Among the problems thrown up by the UK exiting the EU, the most intractable (and yet most predictable) may be the UK's only land border: the one between Northern Ireland and the Republic of Ireland.

The 310 mile (500 km) border has more than 200 land crossings, some of which are laneways through someone's farm, and was impossible to monitor even at the height of "The Troubles". Today, you can cross it without noticing, except when kilometre signs turn to mileage and the phone signal switches to a different provider. Thousands of people live and work on opposite sides, or cross it for other reasons, including medical treatment. This is made easier by both jurisdictions being within the EU. The Good Friday Agreement, which brought peace to 1998 after years of negotiation and compromise, assumes that RoI and the UK will work together "as friendly neighbours and as partners in the European Union".

Brexit complicates that situation, to say the least.

Because Britain is on course to leave the E.U.ís tariff-free single market, imports and exports must somehow be monitored across this 310-mile-long barrier....
So how can some system be worked out? The U.K. remaining in the single market is an obvious solution, but thatís not on the table. Another possibility: keeping Northern Ireland in the single market, along with the Republic, and having a customs border along the Irish Sea....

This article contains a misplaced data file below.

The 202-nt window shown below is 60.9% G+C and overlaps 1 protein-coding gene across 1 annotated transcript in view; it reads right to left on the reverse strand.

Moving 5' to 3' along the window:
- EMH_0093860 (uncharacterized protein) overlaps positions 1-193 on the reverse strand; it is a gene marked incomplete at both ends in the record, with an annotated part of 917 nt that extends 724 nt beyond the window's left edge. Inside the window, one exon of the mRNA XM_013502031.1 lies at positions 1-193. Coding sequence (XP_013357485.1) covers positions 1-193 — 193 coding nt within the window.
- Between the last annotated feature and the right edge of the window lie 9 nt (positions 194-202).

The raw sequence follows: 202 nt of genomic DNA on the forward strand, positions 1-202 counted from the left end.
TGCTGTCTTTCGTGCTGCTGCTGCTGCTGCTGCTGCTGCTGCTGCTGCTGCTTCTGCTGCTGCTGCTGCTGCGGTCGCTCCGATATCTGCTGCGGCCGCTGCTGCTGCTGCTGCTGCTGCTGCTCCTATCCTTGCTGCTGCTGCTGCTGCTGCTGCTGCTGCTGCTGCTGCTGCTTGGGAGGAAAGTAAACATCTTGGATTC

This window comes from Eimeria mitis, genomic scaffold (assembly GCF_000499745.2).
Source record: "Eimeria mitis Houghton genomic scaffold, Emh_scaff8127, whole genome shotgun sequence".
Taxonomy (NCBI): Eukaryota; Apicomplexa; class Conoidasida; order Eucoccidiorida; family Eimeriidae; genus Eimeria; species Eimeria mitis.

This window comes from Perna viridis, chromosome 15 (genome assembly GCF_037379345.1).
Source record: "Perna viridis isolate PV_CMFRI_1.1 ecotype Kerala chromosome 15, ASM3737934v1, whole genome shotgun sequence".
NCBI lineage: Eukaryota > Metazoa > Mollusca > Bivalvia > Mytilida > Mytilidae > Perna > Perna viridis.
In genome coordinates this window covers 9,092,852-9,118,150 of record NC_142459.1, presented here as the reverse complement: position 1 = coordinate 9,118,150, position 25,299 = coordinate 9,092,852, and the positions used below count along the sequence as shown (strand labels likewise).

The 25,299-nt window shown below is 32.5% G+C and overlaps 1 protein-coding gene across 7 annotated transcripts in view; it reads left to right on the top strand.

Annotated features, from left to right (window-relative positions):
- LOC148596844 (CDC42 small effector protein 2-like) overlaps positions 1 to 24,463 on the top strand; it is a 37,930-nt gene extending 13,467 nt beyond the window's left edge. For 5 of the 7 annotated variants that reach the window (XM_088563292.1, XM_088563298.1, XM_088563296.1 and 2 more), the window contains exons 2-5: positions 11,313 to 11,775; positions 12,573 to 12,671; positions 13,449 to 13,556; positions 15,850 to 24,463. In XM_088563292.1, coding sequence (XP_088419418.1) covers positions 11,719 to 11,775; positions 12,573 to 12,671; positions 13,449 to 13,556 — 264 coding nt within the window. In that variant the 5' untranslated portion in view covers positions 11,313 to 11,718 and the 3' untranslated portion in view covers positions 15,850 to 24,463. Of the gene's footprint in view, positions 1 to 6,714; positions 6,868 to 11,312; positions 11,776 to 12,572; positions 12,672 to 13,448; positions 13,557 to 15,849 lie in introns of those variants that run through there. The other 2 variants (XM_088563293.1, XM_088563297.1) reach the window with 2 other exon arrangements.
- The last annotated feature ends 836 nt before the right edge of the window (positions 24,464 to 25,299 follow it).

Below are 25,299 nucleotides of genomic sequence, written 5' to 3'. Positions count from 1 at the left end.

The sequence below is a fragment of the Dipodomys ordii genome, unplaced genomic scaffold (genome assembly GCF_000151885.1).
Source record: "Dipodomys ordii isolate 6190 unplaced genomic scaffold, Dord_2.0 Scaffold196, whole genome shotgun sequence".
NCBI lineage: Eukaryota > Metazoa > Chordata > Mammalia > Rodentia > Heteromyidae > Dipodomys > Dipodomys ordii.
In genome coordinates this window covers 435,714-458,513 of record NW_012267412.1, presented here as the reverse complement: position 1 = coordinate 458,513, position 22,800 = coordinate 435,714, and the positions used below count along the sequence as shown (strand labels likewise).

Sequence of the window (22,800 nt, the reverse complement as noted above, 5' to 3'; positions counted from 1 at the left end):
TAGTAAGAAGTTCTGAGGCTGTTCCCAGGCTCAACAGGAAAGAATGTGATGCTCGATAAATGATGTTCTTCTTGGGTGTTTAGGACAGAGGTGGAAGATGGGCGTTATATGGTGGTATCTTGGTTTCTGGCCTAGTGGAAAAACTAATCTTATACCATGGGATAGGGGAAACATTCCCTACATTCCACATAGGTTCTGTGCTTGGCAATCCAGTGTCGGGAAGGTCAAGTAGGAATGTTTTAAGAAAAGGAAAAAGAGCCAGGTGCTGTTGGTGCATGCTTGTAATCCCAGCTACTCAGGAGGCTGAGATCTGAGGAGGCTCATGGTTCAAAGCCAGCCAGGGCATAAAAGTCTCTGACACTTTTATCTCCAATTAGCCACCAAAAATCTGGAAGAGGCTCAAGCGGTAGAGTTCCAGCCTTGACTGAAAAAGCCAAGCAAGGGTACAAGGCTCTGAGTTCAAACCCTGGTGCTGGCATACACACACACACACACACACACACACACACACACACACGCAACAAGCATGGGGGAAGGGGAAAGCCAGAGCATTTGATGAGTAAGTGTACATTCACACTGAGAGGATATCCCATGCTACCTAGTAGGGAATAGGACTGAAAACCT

The main obstacle to this solution, however, would be the above-mentioned DUP, who are suspicious that a Northern Irish customs union with the Republic of Ireland but not with the U.K. might be a creeping move toward the pan-Irish unification they are constitutionally opposed to. Given that the DUP is currently keeping Theresa Mayís government in power, it holds serious sway.....
If a solution isnít worked out, Brexit negotiations may stall, raising the risk of Britain crashing out of the E.U. with no deal. Some sort of compromise could ultimately be worked out, but current British approaches donít inspire much confidence: So far, the problem is being greeted with a mix of magical thinking and shouting.
https://www.citylab.com/equity/2017/...border/546887/

What is particularly frustrating is that anyone who knew anything about NI could have predicted this. The issue was ignored and kicked down the line, and now Theresa May's govt is claiming surprise. It would be farcical if the stakes weren't so high.